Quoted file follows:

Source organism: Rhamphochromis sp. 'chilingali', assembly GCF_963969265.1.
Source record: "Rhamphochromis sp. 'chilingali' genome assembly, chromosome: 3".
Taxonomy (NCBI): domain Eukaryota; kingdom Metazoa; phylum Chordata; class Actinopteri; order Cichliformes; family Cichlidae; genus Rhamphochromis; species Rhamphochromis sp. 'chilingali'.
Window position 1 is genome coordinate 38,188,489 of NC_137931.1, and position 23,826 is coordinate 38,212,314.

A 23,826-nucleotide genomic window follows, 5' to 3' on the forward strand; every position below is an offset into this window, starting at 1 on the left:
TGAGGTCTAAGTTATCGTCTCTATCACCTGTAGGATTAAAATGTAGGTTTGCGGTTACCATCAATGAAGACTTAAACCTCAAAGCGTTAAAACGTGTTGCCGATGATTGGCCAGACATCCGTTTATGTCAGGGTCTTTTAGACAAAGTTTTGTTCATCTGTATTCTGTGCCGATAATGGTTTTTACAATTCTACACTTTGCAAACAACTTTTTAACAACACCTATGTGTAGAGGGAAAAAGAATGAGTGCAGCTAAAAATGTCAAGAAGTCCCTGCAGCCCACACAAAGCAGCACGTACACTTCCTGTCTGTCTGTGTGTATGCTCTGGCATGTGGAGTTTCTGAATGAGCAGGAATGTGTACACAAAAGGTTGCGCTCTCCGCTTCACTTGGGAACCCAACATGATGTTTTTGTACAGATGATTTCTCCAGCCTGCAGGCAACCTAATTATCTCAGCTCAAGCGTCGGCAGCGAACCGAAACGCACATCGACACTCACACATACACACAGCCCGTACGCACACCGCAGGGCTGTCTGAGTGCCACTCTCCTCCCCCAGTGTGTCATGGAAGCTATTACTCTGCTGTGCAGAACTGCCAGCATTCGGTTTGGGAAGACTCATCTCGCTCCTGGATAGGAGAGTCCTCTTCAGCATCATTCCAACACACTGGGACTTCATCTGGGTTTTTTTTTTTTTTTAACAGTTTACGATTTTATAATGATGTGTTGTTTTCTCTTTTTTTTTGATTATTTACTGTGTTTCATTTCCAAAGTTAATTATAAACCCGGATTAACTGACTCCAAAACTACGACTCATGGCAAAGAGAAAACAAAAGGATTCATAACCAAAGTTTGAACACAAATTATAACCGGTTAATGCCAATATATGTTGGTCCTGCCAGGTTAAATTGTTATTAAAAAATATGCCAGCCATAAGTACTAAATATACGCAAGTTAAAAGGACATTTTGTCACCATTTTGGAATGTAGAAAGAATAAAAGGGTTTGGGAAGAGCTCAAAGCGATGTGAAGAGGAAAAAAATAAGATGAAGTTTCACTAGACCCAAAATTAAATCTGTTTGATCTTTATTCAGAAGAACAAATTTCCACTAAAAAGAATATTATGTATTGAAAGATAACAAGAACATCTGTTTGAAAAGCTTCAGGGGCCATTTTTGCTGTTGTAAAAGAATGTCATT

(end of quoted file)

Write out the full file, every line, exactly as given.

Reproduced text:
Source organism: Rhamphochromis sp. 'chilingali', assembly GCF_963969265.1.
Source record: "Rhamphochromis sp. 'chilingali' genome assembly, chromosome: 3".
Taxonomy (NCBI): domain Eukaryota; kingdom Metazoa; phylum Chordata; class Actinopteri; order Cichliformes; family Cichlidae; genus Rhamphochromis; species Rhamphochromis sp. 'chilingali'.
Window position 1 is genome coordinate 38,188,489 of NC_137931.1, and position 23,826 is coordinate 38,212,314.

A 23,826-nucleotide genomic window follows, 5' to 3' on the forward strand; every position below is an offset into this window, starting at 1 on the left:
TGAGGTCTAAGTTATCGTCTCTATCACCTGTAGGATTAAAATGTAGGTTTGCGGTTACCATCAATGAAGACTTAAACCTCAAAGCGTTAAAACGTGTTGCCGATGATTGGCCAGACATCCGTTTATGTCAGGGTCTTTTAGACAAAGTTTTGTTCATCTGTATTCTGTGCCGATAATGGTTTTTACAATTCTACACTTTGCAAACAACTTTTTAACAACACCTATGTGTAGAGGGAAAAAGAATGAGTGCAGCTAAAAATGTCAAGAAGTCCCTGCAGCCCACACAAAGCAGCACGTACACTTCCTGTCTGTCTGTGTGTATGCTCTGGCATGTGGAGTTTCTGAATGAGCAGGAATGTGTACACAAAAGGTTGCGCTCTCCGCTTCACTTGGGAACCCAACATGATGTTTTTGTACAGATGATTTCTCCAGCCTGCAGGCAACCTAATTATCTCAGCTCAAGCGTCGGCAGCGAACCGAAACGCACATCGACACTCACACATACACACAGCCCGTACGCACACCGCAGGGCTGTCTGAGTGCCACTCTCCTCCCCCAGTGTGTCATGGAAGCTATTACTCTGCTGTGCAGAACTGCCAGCATTCGGTTTGGGAAGACTCATCTCGCTCCTGGATAGGAGAGTCCTCTTCAGCATCATTCCAACACACTGGGACTTCATCTGGGTTTTTTTTTTTTTTTAACAGTTTACGATTTTATAATGATGTGTTGTTTTCTCTTTTTTTTTGATTATTTACTGTGTTTCATTTCCAAAGTTAATTATAAACCCGGATTAACTGACTCCAAAACTACGACTCATGGCAAAGAGAAAACAAAAGGATTCATAACCAAAGTTTGAACACAAATTATAACCGGTTAATGCCAATATATGTTGGTCCTGCCAGGTTAAATTGTTATTAAAAAATATGCCAGCCATAAGTACTAAATATACGCAAGTTAAAAGGACATTTTGTCACCATTTTGGAATGTAGAAAGAATAAAAGGGTTTGGGAAGAGCTCAAAGCGATGTGAAGAGGAAAAAAATAAGATGAAGTTTCACTAGACCCAAAATTAAATCTGTTTGATCTTTATTCAGAAGAACAAATTTCCACTAAAAAGAATATTATGTATTGAAAGATAACAAGAACATCTGTTTGAAAAGCTTCAGGGGCCATTTTTGCTGTTGTAAAAGAATGTCATT